Tuesday, May 30, 2017


Space has been conquered and Humans populate many planets. But a devastating virus has depopulated the worlds. Few humans are left.  One human is Jamie, the lonely survivor on her planet.  Her problem is to return to Earth to begin to repopulate the universe.  The few survivors gather and then….
Humans are human – mean, selfish, cruel, selfless, kind, arrogant….  What kind of a world do they want? What will they get? Who will win and who will lose?
The main characters are clearly drawn. The plot is full of twists and turns. The worlds are varied and interesting.  Humans are in charge as they always have been, aren’t they?

4 of 5 stars

EMMA IN THE NIGHT by Wendy Walker

EMMA IN THE NIGHT  by Wendy Walker
This psychological thriller held my attention during the read, but two days after finishing it I have completely forgotten it.  Two sisters disappear one night and three years later only one returns home.
There are lots of lies, innuendoes, miss directions and scary characters.  Emma is quite well drawn. The other characters are known only in retrospect. The plot will keep you guessing until the end.
So, is this a good book? Well it will hold your interest and is a good beach read. Is it profound? Not really.

4 of stars

THE GIRL WITH NO NAME by Diney Costeloe

THE GIRL WITH NO NAME   by Diney Costeloe
Although this book was too long (486 pages), the tale of a Jewish girl sent to England during the Kinder Transport of WWII who loses her memory because of injuries received during the Blitz and spends many months as a “lost child,” is interesting for its portrayal of life in England during the war. Charlotte spends time in London and in a rural area of England.  The differences in quality of life are astounding.  The Blitz was terrifying.  Life in the rural areas was more peaceful, but many hardships were endured.
The side tale of Harry is extraneous and interrupts Charlotte’s more interesting plot.  If you are interested in British life you will like this book.  If you like fast moving plots, skip this one. 

3 of 5 stars 

THE WINDFALL by Diksha Basu

THE WINDFALL  by Diksha Basu
This book is not funny. It is just sad. A bunch of pretentious people trying their hardest to be even more pretentious is just depressing. I would have preferred a book about Mrs. Ray and Uben, somewhat minor characters who serve as foils for the Jha’s and Chopra’s. Mrs. Ray offers a breath of lightness and air in this very arid book. The Jha’s have come into money and are determined that everyone will know how wealthy they are.  They wear uncomfortable clothes, sit on a very uncomfortable sofa and befriend very unlikeable people.  
The writing is okay but totally wasted on this depressing book.

1 of 5 stars

Saturday, May 13, 2017

THE SCRIBE OF SIENA by Melodie Winawer

THE SCRIBE OF SIENNA by Melodie Winawer
A 20th century neurosurgeon is transported to Siena, Italy, in 1346AD where she becomes a scribe and falls in love. That is the short story of this vastly absorbing and intriguing novel.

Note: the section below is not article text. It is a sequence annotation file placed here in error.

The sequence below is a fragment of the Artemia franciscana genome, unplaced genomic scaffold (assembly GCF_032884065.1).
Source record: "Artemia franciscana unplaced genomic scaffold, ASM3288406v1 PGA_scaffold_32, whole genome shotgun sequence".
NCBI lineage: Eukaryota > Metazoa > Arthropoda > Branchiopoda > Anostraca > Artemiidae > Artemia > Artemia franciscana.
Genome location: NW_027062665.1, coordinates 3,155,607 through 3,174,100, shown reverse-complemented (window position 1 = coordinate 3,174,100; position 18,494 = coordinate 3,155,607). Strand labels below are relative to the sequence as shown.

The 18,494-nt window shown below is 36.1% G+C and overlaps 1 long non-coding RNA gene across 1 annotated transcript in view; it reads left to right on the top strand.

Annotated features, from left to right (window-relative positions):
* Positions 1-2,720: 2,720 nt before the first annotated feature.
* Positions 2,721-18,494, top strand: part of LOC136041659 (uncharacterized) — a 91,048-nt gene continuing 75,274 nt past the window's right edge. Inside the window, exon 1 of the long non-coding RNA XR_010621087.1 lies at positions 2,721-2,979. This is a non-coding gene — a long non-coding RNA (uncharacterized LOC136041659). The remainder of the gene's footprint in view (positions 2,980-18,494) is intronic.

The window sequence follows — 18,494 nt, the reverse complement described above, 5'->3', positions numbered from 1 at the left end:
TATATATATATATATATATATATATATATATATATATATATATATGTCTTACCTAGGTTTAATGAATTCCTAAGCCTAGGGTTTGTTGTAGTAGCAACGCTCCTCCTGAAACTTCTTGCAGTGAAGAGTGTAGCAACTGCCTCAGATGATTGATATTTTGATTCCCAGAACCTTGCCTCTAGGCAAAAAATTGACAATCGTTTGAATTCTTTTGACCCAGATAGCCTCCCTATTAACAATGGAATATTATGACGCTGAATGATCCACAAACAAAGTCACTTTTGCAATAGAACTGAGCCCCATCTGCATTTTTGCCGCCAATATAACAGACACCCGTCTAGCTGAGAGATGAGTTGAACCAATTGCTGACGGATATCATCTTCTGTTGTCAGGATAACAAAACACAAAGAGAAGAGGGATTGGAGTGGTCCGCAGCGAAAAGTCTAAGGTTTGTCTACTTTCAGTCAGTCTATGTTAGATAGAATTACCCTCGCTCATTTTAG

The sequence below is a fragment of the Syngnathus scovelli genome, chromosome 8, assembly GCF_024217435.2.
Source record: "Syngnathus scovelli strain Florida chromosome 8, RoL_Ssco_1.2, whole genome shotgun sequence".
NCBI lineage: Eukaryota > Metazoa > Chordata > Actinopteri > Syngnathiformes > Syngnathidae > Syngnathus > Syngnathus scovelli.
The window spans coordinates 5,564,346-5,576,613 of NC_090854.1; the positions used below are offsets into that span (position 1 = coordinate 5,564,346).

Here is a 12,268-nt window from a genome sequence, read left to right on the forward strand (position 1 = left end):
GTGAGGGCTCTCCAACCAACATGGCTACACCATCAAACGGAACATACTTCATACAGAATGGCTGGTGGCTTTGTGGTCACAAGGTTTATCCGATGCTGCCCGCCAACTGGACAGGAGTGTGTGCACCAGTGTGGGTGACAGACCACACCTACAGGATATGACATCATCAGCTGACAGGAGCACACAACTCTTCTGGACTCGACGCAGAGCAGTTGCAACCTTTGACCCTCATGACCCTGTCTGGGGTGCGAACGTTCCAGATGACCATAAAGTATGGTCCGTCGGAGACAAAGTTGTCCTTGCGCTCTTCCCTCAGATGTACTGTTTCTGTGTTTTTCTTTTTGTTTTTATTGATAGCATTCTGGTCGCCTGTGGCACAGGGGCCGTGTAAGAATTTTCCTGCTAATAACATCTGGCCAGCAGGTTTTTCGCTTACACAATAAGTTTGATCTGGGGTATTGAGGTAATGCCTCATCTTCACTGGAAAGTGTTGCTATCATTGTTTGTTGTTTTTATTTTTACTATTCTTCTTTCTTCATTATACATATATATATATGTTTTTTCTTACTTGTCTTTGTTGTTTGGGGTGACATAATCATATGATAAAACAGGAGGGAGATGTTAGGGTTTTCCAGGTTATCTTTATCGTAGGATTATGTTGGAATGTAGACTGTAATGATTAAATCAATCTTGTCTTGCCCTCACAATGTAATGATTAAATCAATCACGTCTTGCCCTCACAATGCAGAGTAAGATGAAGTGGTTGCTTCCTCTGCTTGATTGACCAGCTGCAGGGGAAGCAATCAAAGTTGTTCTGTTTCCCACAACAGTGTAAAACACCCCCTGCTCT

The characters are fully developed, especially Beatrice, Gabriele, Clara and Accorsi.  The plot is constantly offering a new twist even as the threat of the Bubonic Plague approaches. The flavor of medieval Italy is beguiling, however some of the more “indelicate” and primitive aspects of life are glossed over.  The patterns of daily life in and around a bustling market and monastery are clearly set forth.  The talents needed of a scribe in a society where most had little or no education are delineated.
I don’t think I would make Beatrice’s choices, but the book is a winner.

5 of 5 stars

Saturday, May 6, 2017

BIRDS OF A FEATHER by Jacqueline Winspear

BIRDS OF A FEATHER  by Jacqueline Winspear
A tight plot and likeable characters people this mystery set in post World War I England.  Masie is a detective and a psychologist and uses both to solve interesting and informative crimes.  This one is no different. Hired to find a runaway daughter, Masie stumbles on a serial killer.  Well written, with believable and clearly drawn characters with interesting backgrounds and a spot on sense of time and place, this series gets better as it continues.  While the second in the series, there is no need to have read the first before beginning this one.
5 of 5 stars


Although not as good as Rosen’s earlier WHAT THE LADY WANTS, WHITE COLLAR GIRL tells an interesting and informative tale of what it was like to be a “professional girl” in the 1950’s working for the illustrious Chicago Tribune. Jordan Walsh, hired as a cub reporter under the assumption she was a male, is quickly relegated to the “women’s page”, society weddings and food stories.  Her struggle to be taken seriously is the plot of this tale.
Jordan and the other reporters are well drawn characters.  The working conditions and pay of the 1950’s are laid out clearly as is the politics in Chicago under the first Mayor Daley.  Although occasionally dropping to the level of women’s romantic fiction, the book still offers a wise glimpse into the workings of a big city newspaper and the blatant discrimination against women in the work force.

4 of 5 stars